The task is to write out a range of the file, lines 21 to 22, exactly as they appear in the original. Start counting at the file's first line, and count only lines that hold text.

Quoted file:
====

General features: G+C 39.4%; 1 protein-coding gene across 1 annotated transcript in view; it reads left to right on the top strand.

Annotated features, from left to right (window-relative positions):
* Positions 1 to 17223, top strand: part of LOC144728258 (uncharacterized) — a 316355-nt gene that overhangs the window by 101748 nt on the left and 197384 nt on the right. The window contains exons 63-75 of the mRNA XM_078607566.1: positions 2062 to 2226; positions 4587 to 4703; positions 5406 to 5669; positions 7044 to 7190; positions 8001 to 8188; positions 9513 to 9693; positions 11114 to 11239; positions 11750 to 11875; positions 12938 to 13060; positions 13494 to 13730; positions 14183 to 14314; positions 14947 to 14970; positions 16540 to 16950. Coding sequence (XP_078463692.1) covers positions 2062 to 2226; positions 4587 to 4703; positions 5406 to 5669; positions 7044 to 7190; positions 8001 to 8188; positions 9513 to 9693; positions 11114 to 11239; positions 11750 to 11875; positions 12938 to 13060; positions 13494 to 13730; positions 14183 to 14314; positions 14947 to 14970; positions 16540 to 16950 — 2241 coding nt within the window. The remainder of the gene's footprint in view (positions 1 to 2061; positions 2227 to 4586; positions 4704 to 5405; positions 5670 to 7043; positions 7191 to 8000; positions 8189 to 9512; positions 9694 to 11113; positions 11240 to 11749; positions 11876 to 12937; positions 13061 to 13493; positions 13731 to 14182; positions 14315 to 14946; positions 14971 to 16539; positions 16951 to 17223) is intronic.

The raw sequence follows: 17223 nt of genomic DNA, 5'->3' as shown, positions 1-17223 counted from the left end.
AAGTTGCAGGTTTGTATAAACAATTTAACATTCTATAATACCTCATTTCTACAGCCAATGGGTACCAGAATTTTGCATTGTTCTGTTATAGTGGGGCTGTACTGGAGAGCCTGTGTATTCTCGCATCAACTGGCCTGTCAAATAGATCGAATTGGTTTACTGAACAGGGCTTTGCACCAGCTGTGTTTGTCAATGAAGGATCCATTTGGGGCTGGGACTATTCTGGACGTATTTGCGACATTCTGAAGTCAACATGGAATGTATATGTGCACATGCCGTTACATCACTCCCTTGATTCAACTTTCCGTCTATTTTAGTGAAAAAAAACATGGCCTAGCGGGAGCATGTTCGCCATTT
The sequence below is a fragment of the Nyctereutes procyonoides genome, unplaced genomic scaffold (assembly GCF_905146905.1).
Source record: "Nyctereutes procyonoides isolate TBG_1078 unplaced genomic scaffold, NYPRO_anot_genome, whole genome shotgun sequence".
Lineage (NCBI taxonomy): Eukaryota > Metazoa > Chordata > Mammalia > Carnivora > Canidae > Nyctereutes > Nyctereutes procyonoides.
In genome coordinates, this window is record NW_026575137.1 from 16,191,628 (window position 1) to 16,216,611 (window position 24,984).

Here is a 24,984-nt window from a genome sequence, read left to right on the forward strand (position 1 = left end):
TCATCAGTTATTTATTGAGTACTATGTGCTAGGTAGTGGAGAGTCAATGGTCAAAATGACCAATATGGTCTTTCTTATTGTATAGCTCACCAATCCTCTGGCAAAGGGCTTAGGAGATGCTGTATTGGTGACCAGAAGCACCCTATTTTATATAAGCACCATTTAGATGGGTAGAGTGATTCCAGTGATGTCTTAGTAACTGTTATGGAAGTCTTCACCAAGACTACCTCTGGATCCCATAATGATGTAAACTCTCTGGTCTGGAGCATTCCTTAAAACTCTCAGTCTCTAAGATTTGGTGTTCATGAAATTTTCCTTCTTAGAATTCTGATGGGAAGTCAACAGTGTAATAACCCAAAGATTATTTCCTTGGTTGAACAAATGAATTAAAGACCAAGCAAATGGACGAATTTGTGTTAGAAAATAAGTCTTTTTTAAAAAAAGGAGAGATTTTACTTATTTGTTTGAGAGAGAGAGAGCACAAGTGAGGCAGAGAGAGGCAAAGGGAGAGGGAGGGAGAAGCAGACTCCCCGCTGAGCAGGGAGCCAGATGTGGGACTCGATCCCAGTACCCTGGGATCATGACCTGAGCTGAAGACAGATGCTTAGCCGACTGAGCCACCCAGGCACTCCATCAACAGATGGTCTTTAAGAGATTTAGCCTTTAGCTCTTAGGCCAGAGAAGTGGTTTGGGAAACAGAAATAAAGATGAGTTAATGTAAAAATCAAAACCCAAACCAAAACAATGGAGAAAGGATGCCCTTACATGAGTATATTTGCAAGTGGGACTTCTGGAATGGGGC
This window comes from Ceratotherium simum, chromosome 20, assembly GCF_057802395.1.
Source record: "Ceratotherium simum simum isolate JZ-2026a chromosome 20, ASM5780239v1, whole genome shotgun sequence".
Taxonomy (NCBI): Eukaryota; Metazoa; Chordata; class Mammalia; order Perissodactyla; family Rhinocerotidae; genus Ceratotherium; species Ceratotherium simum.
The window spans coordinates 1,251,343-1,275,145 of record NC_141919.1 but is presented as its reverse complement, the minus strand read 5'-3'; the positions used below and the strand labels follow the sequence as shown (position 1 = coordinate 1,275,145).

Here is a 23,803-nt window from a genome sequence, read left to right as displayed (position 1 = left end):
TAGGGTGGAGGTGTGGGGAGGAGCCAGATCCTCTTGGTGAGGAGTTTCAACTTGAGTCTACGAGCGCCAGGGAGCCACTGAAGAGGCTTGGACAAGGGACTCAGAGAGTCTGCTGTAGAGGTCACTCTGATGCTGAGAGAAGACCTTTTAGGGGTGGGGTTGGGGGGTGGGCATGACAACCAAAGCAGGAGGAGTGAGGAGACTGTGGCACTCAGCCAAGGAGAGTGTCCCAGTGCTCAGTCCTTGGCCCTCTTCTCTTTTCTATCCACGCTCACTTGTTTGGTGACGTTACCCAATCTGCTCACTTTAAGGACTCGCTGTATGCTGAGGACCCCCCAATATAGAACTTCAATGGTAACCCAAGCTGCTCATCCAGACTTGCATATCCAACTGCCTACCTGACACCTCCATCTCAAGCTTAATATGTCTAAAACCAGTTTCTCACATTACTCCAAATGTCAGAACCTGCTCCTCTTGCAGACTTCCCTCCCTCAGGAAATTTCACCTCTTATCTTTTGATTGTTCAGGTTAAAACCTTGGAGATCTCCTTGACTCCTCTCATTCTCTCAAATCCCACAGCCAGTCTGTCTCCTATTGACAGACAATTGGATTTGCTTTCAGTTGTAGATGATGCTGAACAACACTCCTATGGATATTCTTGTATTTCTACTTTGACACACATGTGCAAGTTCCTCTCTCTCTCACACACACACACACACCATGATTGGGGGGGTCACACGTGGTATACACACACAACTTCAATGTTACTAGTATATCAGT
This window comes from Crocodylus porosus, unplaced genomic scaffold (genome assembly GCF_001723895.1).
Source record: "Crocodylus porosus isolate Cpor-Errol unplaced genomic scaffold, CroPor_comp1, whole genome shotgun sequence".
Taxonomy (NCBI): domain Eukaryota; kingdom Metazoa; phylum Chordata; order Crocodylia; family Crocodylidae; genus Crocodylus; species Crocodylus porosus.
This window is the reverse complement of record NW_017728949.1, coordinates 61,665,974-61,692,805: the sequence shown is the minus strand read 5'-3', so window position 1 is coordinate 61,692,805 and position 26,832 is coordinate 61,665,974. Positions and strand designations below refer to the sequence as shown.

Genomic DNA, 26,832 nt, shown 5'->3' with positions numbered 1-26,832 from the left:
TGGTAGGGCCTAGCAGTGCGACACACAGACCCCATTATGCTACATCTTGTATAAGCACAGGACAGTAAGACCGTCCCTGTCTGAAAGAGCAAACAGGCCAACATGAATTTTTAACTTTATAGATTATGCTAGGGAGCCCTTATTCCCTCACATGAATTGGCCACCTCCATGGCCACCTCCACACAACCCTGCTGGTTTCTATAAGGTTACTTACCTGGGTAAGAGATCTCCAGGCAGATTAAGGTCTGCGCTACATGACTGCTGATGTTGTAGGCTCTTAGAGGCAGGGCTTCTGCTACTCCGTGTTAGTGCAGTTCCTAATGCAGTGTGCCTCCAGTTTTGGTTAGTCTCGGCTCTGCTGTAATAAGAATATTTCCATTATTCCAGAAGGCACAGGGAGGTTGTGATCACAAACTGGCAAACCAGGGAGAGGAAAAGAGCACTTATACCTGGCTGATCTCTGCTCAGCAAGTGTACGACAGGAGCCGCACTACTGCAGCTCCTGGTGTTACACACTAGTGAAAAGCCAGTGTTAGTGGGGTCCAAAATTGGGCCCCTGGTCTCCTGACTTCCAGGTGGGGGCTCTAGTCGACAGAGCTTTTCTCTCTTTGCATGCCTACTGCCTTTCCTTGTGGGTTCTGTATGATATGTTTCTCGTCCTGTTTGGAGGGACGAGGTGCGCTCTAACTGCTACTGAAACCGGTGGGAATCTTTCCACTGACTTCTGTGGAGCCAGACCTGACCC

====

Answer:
This window is the reverse complement of record NW_017728949.1, coordinates 61,665,974-61,692,805: the sequence shown is the minus strand read 5'-3', so window position 1 is coordinate 61,692,805 and position 26,832 is coordinate 61,665,974. Positions and strand designations below refer to the sequence as shown.

Genomic DNA, 26,832 nt, shown 5'->3' with positions numbered 1-26,832 from the left: